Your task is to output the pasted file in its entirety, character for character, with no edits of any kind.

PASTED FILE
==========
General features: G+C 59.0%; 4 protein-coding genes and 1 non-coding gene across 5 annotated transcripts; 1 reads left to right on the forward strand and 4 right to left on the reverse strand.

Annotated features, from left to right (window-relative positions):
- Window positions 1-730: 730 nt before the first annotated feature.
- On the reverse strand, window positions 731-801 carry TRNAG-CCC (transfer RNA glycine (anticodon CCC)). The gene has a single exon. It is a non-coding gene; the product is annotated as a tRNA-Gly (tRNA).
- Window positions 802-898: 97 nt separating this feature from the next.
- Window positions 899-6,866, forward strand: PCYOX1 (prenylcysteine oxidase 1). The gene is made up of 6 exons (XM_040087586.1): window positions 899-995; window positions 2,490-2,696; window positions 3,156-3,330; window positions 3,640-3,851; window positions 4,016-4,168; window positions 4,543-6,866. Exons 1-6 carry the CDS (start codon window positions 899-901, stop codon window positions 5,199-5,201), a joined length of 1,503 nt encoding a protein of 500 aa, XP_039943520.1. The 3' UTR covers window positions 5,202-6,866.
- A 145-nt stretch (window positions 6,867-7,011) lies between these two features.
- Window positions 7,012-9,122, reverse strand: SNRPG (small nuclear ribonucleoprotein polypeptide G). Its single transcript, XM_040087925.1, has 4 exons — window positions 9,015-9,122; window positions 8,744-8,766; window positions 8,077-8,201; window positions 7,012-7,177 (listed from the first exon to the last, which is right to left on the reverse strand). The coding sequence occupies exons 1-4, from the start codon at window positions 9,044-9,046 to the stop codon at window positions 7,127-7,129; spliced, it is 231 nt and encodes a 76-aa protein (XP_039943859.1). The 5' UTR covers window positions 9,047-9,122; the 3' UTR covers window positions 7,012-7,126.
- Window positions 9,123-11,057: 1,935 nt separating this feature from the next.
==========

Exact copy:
General features: G+C 59.0%; 4 protein-coding genes and 1 non-coding gene across 5 annotated transcripts; 1 reads left to right on the forward strand and 4 right to left on the reverse strand.

Annotated features, from left to right (window-relative positions):
- Window positions 1-730: 730 nt before the first annotated feature.
- On the reverse strand, window positions 731-801 carry TRNAG-CCC (transfer RNA glycine (anticodon CCC)). The gene has a single exon. It is a non-coding gene; the product is annotated as a tRNA-Gly (tRNA).
- Window positions 802-898: 97 nt separating this feature from the next.
- Window positions 899-6,866, forward strand: PCYOX1 (prenylcysteine oxidase 1). The gene is made up of 6 exons (XM_040087586.1): window positions 899-995; window positions 2,490-2,696; window positions 3,156-3,330; window positions 3,640-3,851; window positions 4,016-4,168; window positions 4,543-6,866. Exons 1-6 carry the CDS (start codon window positions 899-901, stop codon window positions 5,199-5,201), a joined length of 1,503 nt encoding a protein of 500 aa, XP_039943520.1. The 3' UTR covers window positions 5,202-6,866.
- A 145-nt stretch (window positions 6,867-7,011) lies between these two features.
- Window positions 7,012-9,122, reverse strand: SNRPG (small nuclear ribonucleoprotein polypeptide G). Its single transcript, XM_040087925.1, has 4 exons — window positions 9,015-9,122; window positions 8,744-8,766; window positions 8,077-8,201; window positions 7,012-7,177 (listed from the first exon to the last, which is right to left on the reverse strand). The coding sequence occupies exons 1-4, from the start codon at window positions 9,044-9,046 to the stop codon at window positions 7,127-7,129; spliced, it is 231 nt and encodes a 76-aa protein (XP_039943859.1). The 5' UTR covers window positions 9,047-9,122; the 3' UTR covers window positions 7,012-7,126.
- Window positions 9,123-11,057: 1,935 nt separating this feature from the next.